NPR FACT CHECK: Trump’s Accusations About The Obama Administration And Swine Flu: “Trump has, on numerous occasions, accused the Obama administration of implementing a rule change that complicated testing. However, no such rule was ever put in place, according to FactCheck.org.” In addition, “The [CDC] said the first case of swine flu was reported on April 15, 2009, and the government declared H1N1 a public health emergency on the April 26. The first test to detect the new virus was approved by the FDA two days later. Shipments of the new CDC test began May 1.”
AP FACT CHECK: Trump Misrepresents Obama’s Actions on H1N1: “[Trump’s] newfound disdain for the CDC’s actions and his criticisms of Obama and Biden are based on a faulty description of what happened in the 2009 H1N1 pandemic, initially called “swine flu.” Then, the CDC’s flu surveillance network actually sounded the alarm, spotting two children in California who were the first diagnosed cases of the new flu strain. About two weeks later, the U.S. declared a public health emergency and CDC began releasing anti-flu drugs from the national stockpile to help hospitals get ready. Trump declared a state of emergency Friday, seven weeks after the first U.S. case of COVID-19 was announced.”
FactCheck.org Trump’s H1N1 Swine Flu Pandemic Spin: “On April 15, 2009, the first infection was identified in California, according to the CDC, and less than two weeks later, on April 26, 2009, the Obama administration declared a public health emergency. The day before, on April 25, the World Health Organization had declared a public health emergency.” “The same day — April 26 — the CDC began releasing antiviral drugs to treat the H1N1 flu, and two days later, the FDA approved a new CDC test for the disease, according to a CDC timeline on the pandemic.” “On April 30, 2009, two days after the public health emergency declaration, Obama formally asked Congress for $1.5 billion to fight the outbreak, and later asked for nearly $9 billion, according a September 2009 Congressional Research Service report. On June 26, 2009, Obama signed Congress’ supplemental appropriation bill that included $7.7 billion for the outbreak. The U.S. public health emergency was renewed twice — on July 24, 2009, and Oct. 1, 2009.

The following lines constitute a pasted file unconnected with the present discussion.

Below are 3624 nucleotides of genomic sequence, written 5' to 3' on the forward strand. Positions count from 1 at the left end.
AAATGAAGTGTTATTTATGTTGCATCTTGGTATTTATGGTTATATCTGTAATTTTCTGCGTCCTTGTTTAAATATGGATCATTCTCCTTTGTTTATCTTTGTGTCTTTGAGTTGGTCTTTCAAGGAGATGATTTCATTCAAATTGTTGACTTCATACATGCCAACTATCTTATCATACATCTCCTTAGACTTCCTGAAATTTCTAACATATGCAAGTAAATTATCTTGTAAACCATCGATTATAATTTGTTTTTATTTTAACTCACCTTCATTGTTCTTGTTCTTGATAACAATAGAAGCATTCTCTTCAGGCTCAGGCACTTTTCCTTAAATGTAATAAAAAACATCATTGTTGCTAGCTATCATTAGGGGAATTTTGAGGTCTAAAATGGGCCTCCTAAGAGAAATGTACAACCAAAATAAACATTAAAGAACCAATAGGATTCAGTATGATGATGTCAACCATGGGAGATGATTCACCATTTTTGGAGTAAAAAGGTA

“In the case of COVID-19, the earliest known instances of the disease occurred in early December in Wuhan, China, and officials reported an outbreak to the WHO on Dec. 31. The CDC announced the first American case on Jan. 21. The Trump administration declared a public health emergency on Jan. 31, one day after the WHO did so, and announced a national emergency on March 13. Two days before, the WHO had declared the global outbreak a pandemic.”
Chris Cillizza continues:
Over and over again during the news conference, Trump sought to take credit for his decision to limit travel from China and, as of midnight tonight, Europe, while refusing to take any blame at all for the obvious hiccups that have characterized the ramping up of the government response to this virus.
Or his well-documented efforts in recent weeks to downplay the severity of the illness and the threat it poses to the country and the world. In fact, Trump repeatedly sought in the news conference to suggest that this will all be over soon despite virtually no experts agreeing with that view.
“Some of the doctors say it will wash through,” Trump said of the coronavirus. “It will flow through.” (He didn’t mention the specific doctors who told him it will “flow through.”)
A leader who is so insecure that he can’t accept ANY responsibility for decisions that have been made and are being made on his watch isn’t a leader at all. And, unfortunately, that’s what Trump’s news conference revealed about him. Again.